Alongside genetic changes in response to phenotypic adaptation, the elements of a genes DNA structure can also affect evolutionary rates. In Arabidopsis the ‘edge’ of exons, which flank introns and contain splice enhancers are known to have a higher degree of evolutionary conservation compared to coding regions. Dr Arazi Urrutia and collaborators from the University of Bath assessed selective pressure (measured by dN/dS) and showed that exon edge conservation partially explains the relationship between rates of protein evolution and expression level. Without any consideration of exon-edge conservation can potentially increase the number of genes designated as being under adaptive selection. Therefore the authors conclude that exon-edge conversation should be an important consideration when assessing overall dN/dS ratios.

Arabidopsis Research Round-up

Just one new paper to share with you this week!

 

  • Binkert M, Kozma-Bognar L, Terecskei K, de Veylder L, Nagy F and Ulm R. UV-B-responsive association of the Arabidopsis bZIP transcription factor ELONGATED HYPOCOTYL5 with target genes, including its own promoter. The Plant Cell, 28 October 2014. DOI: 10.1105/tpc.114.130716. [Open Access]

Though he has a joint appointment at the Hungarian Academy of Sciences, Ferenc Nagy is also SULSA Chair of Cell Biology at the University of Edinburgh. Working with Swiss, Hungarian and Belgian colleagues, this paper describes research to understand the transcription factors regulating plants’ protective responses to UV-B. It is shown that, in Arabidopsis, binding of the bZIP transcription factor ELONGATED HYPOCOTYL5 (HY5) to the promoters of UV-B-responsive genes is enhanced by UV-B independently of the UV-B photoreceptor UV RESISTANCE LOCUS8 (UVR8).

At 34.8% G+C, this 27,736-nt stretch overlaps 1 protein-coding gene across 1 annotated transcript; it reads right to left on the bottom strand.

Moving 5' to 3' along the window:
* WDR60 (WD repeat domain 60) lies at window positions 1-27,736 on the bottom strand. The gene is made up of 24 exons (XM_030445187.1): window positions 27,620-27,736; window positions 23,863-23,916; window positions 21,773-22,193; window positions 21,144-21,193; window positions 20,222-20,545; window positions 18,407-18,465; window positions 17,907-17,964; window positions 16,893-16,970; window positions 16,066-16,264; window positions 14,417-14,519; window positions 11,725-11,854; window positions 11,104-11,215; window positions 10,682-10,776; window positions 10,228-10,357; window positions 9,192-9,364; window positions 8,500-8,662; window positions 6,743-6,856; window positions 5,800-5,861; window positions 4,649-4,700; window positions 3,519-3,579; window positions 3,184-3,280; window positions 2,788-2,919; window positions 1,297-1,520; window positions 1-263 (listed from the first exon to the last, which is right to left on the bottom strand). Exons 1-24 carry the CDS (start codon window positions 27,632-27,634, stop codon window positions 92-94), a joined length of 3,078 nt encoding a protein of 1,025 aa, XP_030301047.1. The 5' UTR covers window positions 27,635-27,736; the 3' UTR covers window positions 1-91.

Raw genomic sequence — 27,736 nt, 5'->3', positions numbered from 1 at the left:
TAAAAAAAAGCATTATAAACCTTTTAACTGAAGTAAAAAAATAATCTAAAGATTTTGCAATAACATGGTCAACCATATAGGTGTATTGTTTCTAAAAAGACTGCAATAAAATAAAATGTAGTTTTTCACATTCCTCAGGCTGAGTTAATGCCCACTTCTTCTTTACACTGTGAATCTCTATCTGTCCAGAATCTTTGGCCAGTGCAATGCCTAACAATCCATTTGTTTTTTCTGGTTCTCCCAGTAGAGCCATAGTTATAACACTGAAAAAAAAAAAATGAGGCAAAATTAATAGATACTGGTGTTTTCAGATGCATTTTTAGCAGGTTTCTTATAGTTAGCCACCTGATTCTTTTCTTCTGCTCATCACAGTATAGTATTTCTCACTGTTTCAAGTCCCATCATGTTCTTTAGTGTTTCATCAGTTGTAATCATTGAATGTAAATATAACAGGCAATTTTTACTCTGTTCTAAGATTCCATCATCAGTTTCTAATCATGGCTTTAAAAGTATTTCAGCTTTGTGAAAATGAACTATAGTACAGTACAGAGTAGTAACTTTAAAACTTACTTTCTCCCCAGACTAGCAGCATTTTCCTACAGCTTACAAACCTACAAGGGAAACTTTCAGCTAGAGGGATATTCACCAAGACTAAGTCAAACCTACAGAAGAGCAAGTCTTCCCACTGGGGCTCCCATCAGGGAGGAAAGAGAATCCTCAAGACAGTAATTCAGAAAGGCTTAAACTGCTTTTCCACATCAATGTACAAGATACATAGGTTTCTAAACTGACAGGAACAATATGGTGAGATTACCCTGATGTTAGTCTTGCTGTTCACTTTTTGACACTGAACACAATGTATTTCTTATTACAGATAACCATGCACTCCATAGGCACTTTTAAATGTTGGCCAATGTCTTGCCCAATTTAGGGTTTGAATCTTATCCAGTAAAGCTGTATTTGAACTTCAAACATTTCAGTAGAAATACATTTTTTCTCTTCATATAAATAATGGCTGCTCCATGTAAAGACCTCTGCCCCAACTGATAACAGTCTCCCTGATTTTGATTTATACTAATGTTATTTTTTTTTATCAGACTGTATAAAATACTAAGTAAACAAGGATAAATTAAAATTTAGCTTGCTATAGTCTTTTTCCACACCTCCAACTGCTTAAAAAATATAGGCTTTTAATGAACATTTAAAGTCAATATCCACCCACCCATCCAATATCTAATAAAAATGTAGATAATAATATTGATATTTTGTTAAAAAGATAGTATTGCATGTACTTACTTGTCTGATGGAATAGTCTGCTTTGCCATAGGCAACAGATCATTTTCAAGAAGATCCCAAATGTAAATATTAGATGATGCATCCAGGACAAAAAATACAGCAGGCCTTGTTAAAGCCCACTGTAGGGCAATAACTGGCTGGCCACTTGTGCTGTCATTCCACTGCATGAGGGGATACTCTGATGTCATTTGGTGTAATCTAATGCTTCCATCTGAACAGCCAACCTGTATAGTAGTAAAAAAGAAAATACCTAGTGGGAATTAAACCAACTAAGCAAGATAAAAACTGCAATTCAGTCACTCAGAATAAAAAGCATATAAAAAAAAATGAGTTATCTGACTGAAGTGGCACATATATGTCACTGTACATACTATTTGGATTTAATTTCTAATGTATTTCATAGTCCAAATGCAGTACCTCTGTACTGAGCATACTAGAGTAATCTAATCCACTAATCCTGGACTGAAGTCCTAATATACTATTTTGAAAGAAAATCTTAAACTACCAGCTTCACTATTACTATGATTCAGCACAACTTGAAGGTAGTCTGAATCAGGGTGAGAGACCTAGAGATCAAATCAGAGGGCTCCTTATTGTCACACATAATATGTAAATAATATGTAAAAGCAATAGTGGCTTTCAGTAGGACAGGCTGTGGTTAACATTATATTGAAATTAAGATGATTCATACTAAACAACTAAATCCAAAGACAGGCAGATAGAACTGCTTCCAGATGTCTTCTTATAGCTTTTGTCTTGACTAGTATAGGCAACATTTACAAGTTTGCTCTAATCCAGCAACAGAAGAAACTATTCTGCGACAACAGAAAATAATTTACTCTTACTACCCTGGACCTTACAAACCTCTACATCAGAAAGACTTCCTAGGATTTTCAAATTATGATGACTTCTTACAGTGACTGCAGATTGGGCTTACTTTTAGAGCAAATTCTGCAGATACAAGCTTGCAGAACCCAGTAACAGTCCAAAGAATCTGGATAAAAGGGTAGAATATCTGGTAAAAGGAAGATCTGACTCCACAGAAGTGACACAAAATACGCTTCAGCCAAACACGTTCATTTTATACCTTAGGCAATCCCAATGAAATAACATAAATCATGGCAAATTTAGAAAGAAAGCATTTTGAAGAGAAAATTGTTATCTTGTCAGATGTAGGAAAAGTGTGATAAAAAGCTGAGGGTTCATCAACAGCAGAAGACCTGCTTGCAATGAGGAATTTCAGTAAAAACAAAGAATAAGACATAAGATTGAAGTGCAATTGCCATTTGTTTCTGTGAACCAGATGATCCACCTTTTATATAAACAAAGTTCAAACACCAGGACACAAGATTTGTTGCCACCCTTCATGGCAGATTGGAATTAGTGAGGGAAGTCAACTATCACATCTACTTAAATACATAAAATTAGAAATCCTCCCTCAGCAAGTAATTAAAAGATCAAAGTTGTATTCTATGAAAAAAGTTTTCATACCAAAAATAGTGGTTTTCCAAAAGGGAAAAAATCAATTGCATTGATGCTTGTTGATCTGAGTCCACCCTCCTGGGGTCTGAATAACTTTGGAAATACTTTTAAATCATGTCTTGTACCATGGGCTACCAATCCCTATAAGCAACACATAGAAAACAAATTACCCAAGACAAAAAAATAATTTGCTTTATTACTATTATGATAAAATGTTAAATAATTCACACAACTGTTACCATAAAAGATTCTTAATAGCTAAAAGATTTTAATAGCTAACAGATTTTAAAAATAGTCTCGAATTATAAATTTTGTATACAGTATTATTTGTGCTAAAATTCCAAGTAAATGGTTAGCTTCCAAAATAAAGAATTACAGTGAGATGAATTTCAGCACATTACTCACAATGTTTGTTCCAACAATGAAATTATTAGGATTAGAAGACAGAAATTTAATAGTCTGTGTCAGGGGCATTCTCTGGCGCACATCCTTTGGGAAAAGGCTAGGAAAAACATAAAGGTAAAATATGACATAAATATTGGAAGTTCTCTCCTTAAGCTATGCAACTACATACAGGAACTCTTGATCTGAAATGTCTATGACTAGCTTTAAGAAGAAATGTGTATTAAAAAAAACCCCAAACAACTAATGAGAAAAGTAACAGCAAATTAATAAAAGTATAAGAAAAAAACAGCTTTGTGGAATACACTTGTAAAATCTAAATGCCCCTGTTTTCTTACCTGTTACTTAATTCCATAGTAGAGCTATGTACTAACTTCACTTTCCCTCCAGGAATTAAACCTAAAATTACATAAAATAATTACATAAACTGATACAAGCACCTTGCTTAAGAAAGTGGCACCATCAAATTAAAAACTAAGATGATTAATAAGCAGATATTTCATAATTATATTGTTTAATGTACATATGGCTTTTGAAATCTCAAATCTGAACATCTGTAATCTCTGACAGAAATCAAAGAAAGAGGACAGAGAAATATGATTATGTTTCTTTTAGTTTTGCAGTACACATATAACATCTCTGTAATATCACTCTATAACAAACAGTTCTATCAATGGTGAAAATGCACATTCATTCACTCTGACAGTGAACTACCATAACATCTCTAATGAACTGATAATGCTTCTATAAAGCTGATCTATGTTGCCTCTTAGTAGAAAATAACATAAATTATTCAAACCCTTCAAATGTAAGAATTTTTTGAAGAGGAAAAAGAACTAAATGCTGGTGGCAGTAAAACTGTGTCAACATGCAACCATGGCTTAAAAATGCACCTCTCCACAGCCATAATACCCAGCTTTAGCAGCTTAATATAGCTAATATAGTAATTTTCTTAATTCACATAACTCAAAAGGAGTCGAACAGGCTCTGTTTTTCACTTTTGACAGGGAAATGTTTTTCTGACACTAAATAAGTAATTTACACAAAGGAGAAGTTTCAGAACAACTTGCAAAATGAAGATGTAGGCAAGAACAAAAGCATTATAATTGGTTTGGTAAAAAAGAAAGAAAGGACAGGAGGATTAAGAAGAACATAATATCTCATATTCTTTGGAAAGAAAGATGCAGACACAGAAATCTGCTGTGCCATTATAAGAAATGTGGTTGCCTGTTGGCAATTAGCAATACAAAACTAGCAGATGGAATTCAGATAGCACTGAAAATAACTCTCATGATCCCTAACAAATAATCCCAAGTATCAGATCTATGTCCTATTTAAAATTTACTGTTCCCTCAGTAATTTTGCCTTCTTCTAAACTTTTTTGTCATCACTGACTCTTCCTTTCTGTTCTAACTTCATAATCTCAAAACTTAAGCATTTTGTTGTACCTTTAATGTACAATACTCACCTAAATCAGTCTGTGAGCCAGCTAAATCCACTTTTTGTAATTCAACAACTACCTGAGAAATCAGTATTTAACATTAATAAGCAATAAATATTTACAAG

Arabidopsis Research Round-up

Apologies there hasn’t been an Arabidopsis Research Round-up for a few weeks, I’ve been on annual leave getting married! Here’s a catch up of the newest Arabidopsis research papers from the UK community over the last month, including one from a GARNet committee member, and one from a former GARNet PI.

 

  • Schatlowski N, Wolff P, Santos-González J, Schoft V, Siretskiy A, Scott R, Tamaru H and Köhler C. Hypomethylated pollen bypasses the interploidy hybridization barrier in Arabidopsis. The Plant Cell, 1 September 2014. DOI: 10.1105/tpc.114.130120.

Rod Scott from the University of Bath was involved on this Plant Cell paper. With Swedish, Austrian and Swiss colleagues, it was identified that, through the suppression of expressed imprinted genes, hypomethylation can occur in pollen that alters the epigenetic control of the ‘interploidy hybridization barrier’. Based on these findings, the researchers here present a novel method for the generation of viable triploid Arabidopsis plants, which could have significant impact for plant breeding.

 

  • Chew YH, Wenden B, Flis A, et alMultiscale digital Arabidopsis predicts individual organ and whole-organism growth. Proceedings of the National Academy of Sciences of the United States of America, 2 September 2014. DOI: 10.1073/pnas.1410238111. [Open Access]